OPEC EXTENDS NIGERIA’S EXEMPTION FROM OIL PRODUCTION CUT1

In the Joint Ministerial Monitoring Committee (JMMC) of OPEC and Non-OPEC Countries Meeting which held on 22nd September 2017 in Vienna, Austria, Nigeria was granted further exemption from oil production restrictions. Nigeria received its first exemption in November 2016 which was extended in May 2017 by the Ministerial Conference.

The Nigerian team was led by the Minister of State for Petroleum Resources, Dr. Ibe Kachikwu. Whilst making his presentation before the JMMC, the Minister pointed out that although Nigeria’s production recovery efforts have made appreciable progress since October last year, Nigeria is not yet out of the woods. Although Nigeria had sustained a production capacity of 1.802 million barrels per day in August, it was not enough justification to bring Nigeria within the oil production restriction. The Minister undertook that Nigeria will limit its crude oil production to 1.8 million barrels per day when its production has stabilized.

On 10th December 2016, Non-OPEC oil producing countries had agreed to cooperate with OPEC Member Countries in an effort to stabilize the global oil market through voluntary adjustments in the overall production of crude oil to a maximum of 1.8 million barrels per day. 

OPEC had resolved to establish the JMMC following its Ministerial Conference Decision of 30th November 2016 and followed up with a declaration of cooperation which was obtained at the joint OPEC- Non-OPEC Producing Countries Ministerial Meeting of 10th December 2016 geared towards achieving a rapid stabilization of the global oil market through voluntary adjustments in the total production of crude oil of around 1.8 million barrels per day. The understanding which imposed a limit on production became effective on 1st January 2017 and was for a six month period and further extended for another nine months in the second joint OPEC-Non-OPEC Producing Countries Ministerial Meeting of 25th May 2017.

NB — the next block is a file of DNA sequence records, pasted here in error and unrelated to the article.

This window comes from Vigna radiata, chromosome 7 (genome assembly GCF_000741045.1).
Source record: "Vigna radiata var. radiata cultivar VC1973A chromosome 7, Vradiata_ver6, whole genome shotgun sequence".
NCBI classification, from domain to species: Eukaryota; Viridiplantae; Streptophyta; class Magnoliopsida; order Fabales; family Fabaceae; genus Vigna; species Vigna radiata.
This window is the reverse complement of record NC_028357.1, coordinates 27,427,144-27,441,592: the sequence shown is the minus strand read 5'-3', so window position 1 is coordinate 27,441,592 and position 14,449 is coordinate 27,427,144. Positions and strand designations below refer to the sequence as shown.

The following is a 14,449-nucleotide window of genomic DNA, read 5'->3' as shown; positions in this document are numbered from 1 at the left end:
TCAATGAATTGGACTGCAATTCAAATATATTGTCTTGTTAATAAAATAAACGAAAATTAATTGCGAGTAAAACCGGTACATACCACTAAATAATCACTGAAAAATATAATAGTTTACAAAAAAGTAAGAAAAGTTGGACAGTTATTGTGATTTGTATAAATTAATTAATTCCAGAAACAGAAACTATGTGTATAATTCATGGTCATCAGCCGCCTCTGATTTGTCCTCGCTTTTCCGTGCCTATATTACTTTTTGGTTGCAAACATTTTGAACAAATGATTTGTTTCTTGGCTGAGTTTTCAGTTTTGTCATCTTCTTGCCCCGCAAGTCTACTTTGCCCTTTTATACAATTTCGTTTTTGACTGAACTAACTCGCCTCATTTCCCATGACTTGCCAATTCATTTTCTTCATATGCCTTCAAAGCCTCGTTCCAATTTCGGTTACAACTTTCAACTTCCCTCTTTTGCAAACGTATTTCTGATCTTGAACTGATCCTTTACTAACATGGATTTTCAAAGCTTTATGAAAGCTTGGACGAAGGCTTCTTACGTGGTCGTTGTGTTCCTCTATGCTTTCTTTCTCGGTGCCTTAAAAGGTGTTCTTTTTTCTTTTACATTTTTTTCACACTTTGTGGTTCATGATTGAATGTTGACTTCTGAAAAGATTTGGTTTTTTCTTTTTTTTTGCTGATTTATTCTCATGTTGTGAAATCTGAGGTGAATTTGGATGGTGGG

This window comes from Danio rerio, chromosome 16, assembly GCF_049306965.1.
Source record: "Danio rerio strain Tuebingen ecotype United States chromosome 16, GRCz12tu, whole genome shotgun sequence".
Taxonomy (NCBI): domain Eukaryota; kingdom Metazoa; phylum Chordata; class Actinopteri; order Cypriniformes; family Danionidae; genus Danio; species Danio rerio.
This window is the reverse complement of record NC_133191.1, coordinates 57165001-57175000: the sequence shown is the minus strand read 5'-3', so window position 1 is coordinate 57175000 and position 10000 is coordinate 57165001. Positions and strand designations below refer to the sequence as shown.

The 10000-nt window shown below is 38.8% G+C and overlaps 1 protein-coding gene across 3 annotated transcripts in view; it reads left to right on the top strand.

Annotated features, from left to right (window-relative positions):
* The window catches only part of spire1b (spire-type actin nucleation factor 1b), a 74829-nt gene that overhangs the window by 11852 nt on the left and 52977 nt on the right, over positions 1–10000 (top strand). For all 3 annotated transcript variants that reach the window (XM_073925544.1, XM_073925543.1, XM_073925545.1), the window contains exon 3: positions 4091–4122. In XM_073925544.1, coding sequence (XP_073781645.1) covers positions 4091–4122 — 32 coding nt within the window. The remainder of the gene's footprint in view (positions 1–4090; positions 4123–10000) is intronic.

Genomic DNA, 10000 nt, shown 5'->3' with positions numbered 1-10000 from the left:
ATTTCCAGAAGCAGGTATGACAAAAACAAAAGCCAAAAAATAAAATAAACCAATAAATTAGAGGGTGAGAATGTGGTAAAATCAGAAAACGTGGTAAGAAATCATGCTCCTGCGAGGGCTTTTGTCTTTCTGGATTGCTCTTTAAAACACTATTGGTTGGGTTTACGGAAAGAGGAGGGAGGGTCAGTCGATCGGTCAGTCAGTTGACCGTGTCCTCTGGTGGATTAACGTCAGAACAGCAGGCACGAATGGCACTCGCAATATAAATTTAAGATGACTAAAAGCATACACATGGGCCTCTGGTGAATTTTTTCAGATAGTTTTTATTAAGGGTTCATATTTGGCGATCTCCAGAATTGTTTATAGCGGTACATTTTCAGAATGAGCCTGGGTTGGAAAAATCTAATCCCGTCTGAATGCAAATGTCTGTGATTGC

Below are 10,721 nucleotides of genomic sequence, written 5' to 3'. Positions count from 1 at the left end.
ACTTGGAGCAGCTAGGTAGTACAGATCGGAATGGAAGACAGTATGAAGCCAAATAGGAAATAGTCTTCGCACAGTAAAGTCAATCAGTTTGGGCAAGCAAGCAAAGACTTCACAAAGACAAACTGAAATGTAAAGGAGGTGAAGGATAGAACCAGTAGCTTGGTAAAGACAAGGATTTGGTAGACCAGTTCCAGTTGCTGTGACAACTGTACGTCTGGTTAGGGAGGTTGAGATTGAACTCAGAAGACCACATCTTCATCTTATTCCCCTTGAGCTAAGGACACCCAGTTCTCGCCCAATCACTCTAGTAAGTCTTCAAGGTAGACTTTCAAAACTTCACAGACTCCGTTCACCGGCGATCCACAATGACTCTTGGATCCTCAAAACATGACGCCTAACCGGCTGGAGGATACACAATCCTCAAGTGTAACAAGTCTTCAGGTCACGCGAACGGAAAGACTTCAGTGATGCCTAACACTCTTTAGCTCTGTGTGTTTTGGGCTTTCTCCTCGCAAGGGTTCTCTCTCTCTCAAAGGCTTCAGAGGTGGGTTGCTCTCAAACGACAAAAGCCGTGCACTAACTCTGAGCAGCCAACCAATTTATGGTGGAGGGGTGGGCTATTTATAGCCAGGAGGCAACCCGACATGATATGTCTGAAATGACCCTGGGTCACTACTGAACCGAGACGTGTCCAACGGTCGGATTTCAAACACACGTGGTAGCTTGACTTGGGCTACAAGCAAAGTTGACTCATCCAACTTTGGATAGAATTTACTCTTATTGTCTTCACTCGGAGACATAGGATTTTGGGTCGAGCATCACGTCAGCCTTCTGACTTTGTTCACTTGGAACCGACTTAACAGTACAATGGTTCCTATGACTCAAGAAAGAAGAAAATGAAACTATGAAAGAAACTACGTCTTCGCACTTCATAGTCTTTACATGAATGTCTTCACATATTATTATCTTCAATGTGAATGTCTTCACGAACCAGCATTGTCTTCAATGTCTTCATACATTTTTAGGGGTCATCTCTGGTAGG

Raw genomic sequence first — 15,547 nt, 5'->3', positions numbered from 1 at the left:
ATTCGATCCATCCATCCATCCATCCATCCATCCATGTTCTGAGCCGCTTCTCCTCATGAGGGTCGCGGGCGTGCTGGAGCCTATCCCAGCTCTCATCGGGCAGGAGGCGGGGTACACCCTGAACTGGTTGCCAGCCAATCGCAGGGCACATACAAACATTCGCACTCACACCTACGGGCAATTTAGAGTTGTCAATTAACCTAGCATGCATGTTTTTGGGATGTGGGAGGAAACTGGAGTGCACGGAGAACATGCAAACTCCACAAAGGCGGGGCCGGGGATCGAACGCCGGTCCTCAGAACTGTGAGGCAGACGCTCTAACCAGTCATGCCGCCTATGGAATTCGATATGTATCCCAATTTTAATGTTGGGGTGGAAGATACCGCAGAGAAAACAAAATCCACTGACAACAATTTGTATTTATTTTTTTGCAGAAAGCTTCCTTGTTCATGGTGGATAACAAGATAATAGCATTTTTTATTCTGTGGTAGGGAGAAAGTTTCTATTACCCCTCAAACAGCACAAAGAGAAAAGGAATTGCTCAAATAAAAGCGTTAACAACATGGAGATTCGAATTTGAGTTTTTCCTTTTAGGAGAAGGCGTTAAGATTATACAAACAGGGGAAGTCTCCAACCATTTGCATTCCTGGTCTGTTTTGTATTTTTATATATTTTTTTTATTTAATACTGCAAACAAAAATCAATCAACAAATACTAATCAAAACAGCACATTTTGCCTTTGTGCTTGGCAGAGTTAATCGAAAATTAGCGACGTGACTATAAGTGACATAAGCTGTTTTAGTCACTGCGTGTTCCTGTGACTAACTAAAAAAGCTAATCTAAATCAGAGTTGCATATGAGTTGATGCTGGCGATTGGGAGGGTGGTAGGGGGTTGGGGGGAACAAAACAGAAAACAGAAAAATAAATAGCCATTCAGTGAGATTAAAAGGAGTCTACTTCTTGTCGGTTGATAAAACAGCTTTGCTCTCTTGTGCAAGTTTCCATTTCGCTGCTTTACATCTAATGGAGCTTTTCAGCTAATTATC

The highest level of conformity on the declaration of cooperation by OPEC and participating NonOPEC countries has been in the month of August 2017, an excellent conformity level of 116% was achieved. This is a reflection of the strong commitment of participating producing countries to work together towards rebalancing the oil market. The Meeting further emphasized the need for more efforts from under-performing participating countries to attain a 100 per cent conformity level. The next JMMC meeting has been fixed for 29th November 2017 in Vienna, Austria. 2

Evidently, Nigeria has achieved a considerable increase and partial stability in the output of oil production from October 2016 and particularly in August 2017 when it attained a production rate of 1.802 million barrels per day. It was this increase in production rate that necessitated the call by some OPEC members to remove Nigeria from the current exemption status it presently enjoys.

Now that the exemption has been further extended what next? It should be borne in mind that the exemption is only for a period of time and not expected to be in perpetuity. In the light of this, the country should take good advantage of this window and work towards complying with the production cut of 1.8 million barrels per day when it has attained production stability.

Fingerprint technology to track Nigeria crude oil theft

In a related development, the Federal Government of Nigeria has set in motion the process to track crude oil theft by the introduction of fingerprint technology. This was confirmed by the Minister of Science and Technology, Dr. Ogbonnaya Onu on 22nd September 2017 during the inauguration of the Bio-resources Laboratory and the livestock feed mill complexes at the Bio-resources Development Centre (BIODEC) in Bayelsa State. 3 The fingerprint technology will be designed to track Nigerian crude oil products anywhere in the world.

If this technology is fully designed and becomes operational, it has the capacity to track Nigeria’s stolen crude oil anywhere in the world. One of the major problems bedevilling the oil sector in Nigeria apart from the challenges of refinery building and maintenance is crude oil theft. This development is therefore very welcome especially at this time when the country is looking to maximize any benefits accruing from the oil and gas sector.

If this technology is fully designed and becomes operational, it has the capacity to track Nigeria’s stolen crude oil anywhere in the world. One of the major problems bedevilling the oil sector in Nigeria apart from the challenges of refinery building and maintenance is crude oil theft. This development is therefore very welcome especially at this time when the country is looking to maximize any benefits accruing from the oil and gas sector.